Is a Product “Vegan” if the Producer Engages in Animal Testing?

Gary L. Francione
5 min readOct 12, 2021
There are no animal ingredients, but are these things okay for a vegan to eat? (Photo by Ella Olsson on Unsplash)

There are many discussions on social media on what constitutes a vegan product. Many people think that if the producer of the product engages in animal testing, the product cannot be considered as vegan and not suitable for a vegan to consume.

Some years ago, this issue came up with respect to Daiya cheese substitute. Here is an (slightly edited) essay that I wrote with Anna Charlton back in 2017 and that was originally posted on the Abolitionist Approach website. The reasoning is applicable to any product.

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Some people are upset about the fact that Daiya has been acquired by a company that is reported to do animal testing. They are claiming that Daiya products are, therefore, no longer “vegan” although Daiya does not contain any animal ingredients.

That claim makes no sense.

The claim that Daiya is no longer vegan is no different from saying that a package of frozen broccoli isn’t vegan because it is made by a company that also makes meat/dairy/egg products. It is no different from saying that the vegetables you just bought at the farm market are not vegan because the farmer is not a vegan and will use the money you paid to buy animal products she will consume. There is no difference between animal testing and any other form of animal exploitation. It’s all morally unjustifiable. But it is not relevant to whether a product contains animals or animal ingredients. And that is the only thing that determines whether a particular thing is suitable for a vegan to eat.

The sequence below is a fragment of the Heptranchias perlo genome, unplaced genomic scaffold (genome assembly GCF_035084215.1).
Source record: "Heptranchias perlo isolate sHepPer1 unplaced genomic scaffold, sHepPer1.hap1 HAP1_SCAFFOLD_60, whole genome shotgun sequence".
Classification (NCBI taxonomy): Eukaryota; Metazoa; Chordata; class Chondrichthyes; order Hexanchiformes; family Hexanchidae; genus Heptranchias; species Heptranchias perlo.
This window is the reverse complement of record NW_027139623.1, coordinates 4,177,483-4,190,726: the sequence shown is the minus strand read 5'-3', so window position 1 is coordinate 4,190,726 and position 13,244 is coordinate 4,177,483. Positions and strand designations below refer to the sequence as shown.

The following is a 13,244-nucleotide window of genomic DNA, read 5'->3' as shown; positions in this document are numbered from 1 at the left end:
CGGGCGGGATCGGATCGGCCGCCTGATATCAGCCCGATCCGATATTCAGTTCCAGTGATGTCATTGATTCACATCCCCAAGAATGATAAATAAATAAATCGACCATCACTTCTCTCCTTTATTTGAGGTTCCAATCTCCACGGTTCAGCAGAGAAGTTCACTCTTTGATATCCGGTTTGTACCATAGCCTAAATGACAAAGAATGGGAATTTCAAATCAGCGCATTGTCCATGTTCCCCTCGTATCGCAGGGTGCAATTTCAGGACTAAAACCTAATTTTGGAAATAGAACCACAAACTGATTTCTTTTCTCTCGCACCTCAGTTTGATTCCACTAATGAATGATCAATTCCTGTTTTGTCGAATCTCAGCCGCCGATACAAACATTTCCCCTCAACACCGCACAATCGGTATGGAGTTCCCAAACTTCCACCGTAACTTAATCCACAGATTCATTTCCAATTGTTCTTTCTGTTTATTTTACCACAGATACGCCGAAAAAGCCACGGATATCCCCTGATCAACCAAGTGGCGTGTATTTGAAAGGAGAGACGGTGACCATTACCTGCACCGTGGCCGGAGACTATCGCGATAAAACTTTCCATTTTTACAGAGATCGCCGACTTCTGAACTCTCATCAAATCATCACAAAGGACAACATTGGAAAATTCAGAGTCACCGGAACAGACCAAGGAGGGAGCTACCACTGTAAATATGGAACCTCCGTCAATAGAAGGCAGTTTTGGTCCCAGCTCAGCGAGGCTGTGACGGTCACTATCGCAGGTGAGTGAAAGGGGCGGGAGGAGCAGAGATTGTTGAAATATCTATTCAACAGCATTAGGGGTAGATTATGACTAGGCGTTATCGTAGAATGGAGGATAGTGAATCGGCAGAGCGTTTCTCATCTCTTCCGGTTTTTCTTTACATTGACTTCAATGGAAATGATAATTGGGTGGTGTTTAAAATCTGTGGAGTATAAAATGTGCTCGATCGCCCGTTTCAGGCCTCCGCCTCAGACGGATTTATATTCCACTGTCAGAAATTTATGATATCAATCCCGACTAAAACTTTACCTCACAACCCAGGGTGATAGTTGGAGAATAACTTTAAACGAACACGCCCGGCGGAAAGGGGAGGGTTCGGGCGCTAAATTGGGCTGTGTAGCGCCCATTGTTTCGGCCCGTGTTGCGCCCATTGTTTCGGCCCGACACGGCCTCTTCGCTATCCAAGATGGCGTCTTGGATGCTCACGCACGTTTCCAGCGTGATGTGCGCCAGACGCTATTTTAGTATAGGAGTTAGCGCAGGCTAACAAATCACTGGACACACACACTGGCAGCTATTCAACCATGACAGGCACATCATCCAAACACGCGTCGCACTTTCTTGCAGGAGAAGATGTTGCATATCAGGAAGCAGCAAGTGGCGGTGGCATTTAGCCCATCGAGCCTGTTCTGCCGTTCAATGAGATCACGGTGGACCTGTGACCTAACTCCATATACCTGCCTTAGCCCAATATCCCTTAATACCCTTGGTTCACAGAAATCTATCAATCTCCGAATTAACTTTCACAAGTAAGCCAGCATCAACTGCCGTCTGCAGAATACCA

A company may make a product that contains no animal ingredients and do no testing, but may make all sorts of animal products. There is no morally coherent difference between exploiting animals for testing and exploiting them in any other context. Let’s assume that, instead of testing on animals, the company that has acquired Daiya does no animal testing but serves animal products to its workers in the company cafeteria. If Daiya is vegan in the latter situation, it is vegan in the former.

Many animal people seem to think that animal testing is more morally objectionable than other forms of animal exploitation. But then, many animal people believe that fur is more morally…

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Gary L. Francione

Gary L. Francione is Board of Governors Distinguished Professor of Law at Rutgers University and Visiting Professor of Philosophy at the University of Lincoln.